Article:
You can view the public register to check that your tenancy has been registered. The RTB can take action against landlords who do not register tenancies. Read more on the RTB’s website.

Landlords can only use the RTB’s dispute resolution service if they have registered the tenancy. However, even if your landlord hasn’t registered your tenancy, you can still avail of this service.

Information sharing

The RTB can share information with local authorities, which enforce the regulations relating to standards and rent books. It can also share information with the Department of Social Protection and the Revenue Commissioners.


The rates for registering a tenancy with the RTB differ depending on whether the tenancy is a private rented, AHB or a student-specific accommodation tenancy, see below. The rates for registering a tenancy are due to change in 2020 as part of an annual registration process that is outlined in the Residential Tenancies (Amendment) Act 2019.

Registration fees for private rented tenancies and AHB tenancies

The basic rate for registering a private rented or AHB tenancy with the RTB is €90 per tenancy. This rate applies if the RTB receives the completed application within a month of the start of the tenancy. A late fee of €180 per tenancy applies if an application is received more than a month after the tenancy starts. The late fee that AHBs pay is calculated differently, it is €20 per month that the registration is late, up to a maximum fee of €240. If you are registering a number of tenancies in the same building at the same time, you can pay a composite fee of €375, if you register on time. If a multiple registration is late, the composite fee no longer applies and a fee of €180 applies for each tenancy.

Registration fees for student-specific accommodation tenancies

The rate for registering a tenancy in student-specific accommodation is €40 in 2019, as registering these tenancies only became a requirement in July 2019. Tenancies that began on or after 15 August 2019 must be registered with the RTB. There is a 4-month transitional period to register these tenancies. Once the transitional period is over these tenancies must be registered a month after the tenancy starts and there is a late fee of €10 per month for late registrations. If you are registering 5 to 10 student-specific accommodation tenancies in the same building at the same time, you can pay a composite fee of €170, if you register on time.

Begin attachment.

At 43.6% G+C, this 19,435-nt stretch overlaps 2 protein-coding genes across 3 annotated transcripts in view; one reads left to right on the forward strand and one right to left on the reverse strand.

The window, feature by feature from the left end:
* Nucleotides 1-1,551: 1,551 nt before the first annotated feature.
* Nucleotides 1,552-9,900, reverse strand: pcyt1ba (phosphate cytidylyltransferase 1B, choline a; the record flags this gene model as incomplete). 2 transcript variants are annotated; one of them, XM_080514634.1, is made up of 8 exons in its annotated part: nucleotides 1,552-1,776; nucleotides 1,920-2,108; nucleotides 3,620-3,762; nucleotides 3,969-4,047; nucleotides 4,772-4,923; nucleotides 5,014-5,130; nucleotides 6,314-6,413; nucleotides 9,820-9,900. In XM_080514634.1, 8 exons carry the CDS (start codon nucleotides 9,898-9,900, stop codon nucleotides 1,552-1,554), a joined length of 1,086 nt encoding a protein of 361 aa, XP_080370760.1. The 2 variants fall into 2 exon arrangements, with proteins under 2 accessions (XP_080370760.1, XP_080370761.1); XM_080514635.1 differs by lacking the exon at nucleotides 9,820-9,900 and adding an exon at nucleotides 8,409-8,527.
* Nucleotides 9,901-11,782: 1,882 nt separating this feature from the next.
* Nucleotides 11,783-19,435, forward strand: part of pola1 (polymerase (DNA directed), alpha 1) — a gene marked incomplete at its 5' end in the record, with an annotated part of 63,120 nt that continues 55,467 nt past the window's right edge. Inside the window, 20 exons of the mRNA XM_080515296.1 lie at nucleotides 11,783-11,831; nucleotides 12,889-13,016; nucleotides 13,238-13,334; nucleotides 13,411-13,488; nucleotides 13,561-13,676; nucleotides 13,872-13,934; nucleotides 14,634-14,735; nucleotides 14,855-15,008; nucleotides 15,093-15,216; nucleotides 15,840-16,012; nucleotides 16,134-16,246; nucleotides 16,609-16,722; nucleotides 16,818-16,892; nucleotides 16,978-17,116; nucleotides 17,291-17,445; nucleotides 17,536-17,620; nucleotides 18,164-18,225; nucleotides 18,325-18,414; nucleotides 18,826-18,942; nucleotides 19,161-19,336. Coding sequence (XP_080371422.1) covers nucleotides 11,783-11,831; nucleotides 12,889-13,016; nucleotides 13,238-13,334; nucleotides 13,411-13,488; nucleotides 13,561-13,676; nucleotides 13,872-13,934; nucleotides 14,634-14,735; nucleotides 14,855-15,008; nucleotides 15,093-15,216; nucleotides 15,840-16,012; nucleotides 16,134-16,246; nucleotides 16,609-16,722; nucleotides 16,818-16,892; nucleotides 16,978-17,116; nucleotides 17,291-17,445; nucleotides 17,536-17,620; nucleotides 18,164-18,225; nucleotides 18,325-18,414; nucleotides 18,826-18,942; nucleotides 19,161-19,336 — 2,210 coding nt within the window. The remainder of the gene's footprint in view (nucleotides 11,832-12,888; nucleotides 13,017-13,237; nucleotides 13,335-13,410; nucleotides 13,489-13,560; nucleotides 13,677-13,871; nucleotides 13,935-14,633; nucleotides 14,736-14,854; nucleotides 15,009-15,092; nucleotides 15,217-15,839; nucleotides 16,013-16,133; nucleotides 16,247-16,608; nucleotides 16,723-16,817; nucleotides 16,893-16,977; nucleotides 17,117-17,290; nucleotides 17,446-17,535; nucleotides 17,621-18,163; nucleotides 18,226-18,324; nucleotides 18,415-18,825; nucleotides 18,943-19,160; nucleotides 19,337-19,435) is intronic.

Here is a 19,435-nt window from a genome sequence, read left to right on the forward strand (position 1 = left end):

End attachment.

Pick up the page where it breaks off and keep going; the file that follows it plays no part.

Penalties for not registering a tenancy with the RTB

Landlords who fail to register may be fined up to €4,000 and face imprisonment for up to six months on conviction. A further penalty of €250 for each day of non-registration may be levied. In addition, the landlord will also have to pay the RTB's legal costs. Read more about these penalties on the RTB’s website.

How to apply

You can apply online to register a tenancy. There is a webchat service to help you with this process. If you do not already have an account with the RTB, you will need to create one. Alternatively, you can request a paper application form from the RTB and send the completed form to the address below.

You need to provide detailed information about the property when you register the tenancy (see above). The RTB website has a checklist of the information you need to provide.

Where to apply

To register a tenancy, or for queries about registration:

Residential Tenancies Board

PO Box 47
Co. Cork

Opening Hours: 9am to 5pm
Tel: 0818 303 037 or 01 702 8100
Fax: 0818 303 039

To access Threshold's housing advice and support services for tenants:


21 Stoneybatter
Dublin 7

Opening Hours: Mon-Fri 9.30 am - 5 pm
Tel: 1800 454 454
Fax: (01) 677 2407


22 South Mall

Opening Hours: Mon - Fri: 9 am to 1 pm and 2 pm to 5 pm
Tel: (021) 427 8848
Fax: (021) 480 5111


5 Prospect Hill
H91 HC1H

Opening Hours: Mon-Fri 9.30 am - 5 pm
Tel: (091) 563 080
Fax: (091) 569 273

For information for approved housing bodies:

Irish Council for Social Housing

50 Merrion Square East
Dublin 2

Tel: (01) 661 8334
Fax: (01) 661 0320
Page edited: 9 August 2019